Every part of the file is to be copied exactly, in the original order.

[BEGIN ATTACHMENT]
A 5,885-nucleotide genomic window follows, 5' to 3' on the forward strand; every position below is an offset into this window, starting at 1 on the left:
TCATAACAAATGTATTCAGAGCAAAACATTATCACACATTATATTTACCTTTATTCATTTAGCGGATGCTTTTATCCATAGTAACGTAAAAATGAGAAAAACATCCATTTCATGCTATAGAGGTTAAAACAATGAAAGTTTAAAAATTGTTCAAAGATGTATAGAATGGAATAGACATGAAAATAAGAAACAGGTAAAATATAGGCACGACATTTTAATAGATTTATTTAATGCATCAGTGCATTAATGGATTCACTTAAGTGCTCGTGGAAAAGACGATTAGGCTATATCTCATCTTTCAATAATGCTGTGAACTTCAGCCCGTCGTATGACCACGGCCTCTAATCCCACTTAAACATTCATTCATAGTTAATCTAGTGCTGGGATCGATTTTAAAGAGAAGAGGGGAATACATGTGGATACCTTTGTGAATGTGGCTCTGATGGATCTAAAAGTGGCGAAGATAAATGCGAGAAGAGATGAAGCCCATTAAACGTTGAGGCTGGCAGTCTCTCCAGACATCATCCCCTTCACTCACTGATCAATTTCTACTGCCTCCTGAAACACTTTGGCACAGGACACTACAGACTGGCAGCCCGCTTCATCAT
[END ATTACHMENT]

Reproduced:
A 5,885-nucleotide genomic window follows, 5' to 3' on the forward strand; every position below is an offset into this window, starting at 1 on the left:
TCATAACAAATGTATTCAGAGCAAAACATTATCACACATTATATTTACCTTTATTCATTTAGCGGATGCTTTTATCCATAGTAACGTAAAAATGAGAAAAACATCCATTTCATGCTATAGAGGTTAAAACAATGAAAGTTTAAAAATTGTTCAAAGATGTATAGAATGGAATAGACATGAAAATAAGAAACAGGTAAAATATAGGCACGACATTTTAATAGATTTATTTAATGCATCAGTGCATTAATGGATTCACTTAAGTGCTCGTGGAAAAGACGATTAGGCTATATCTCATCTTTCAATAATGCTGTGAACTTCAGCCCGTCGTATGACCACGGCCTCTAATCCCACTTAAACATTCATTCATAGTTAATCTAGTGCTGGGATCGATTTTAAAGAGAAGAGGGGAATACATGTGGATACCTTTGTGAATGTGGCTCTGATGGATCTAAAAGTGGCGAAGATAAATGCGAGAAGAGATGAAGCCCATTAAACGTTGAGGCTGGCAGTCTCTCCAGACATCATCCCCTTCACTCACTGATCAATTTCTACTGCCTCCTGAAACACTTTGGCACAGGACACTACAGACTGGCAGCCCGCTTCATCAT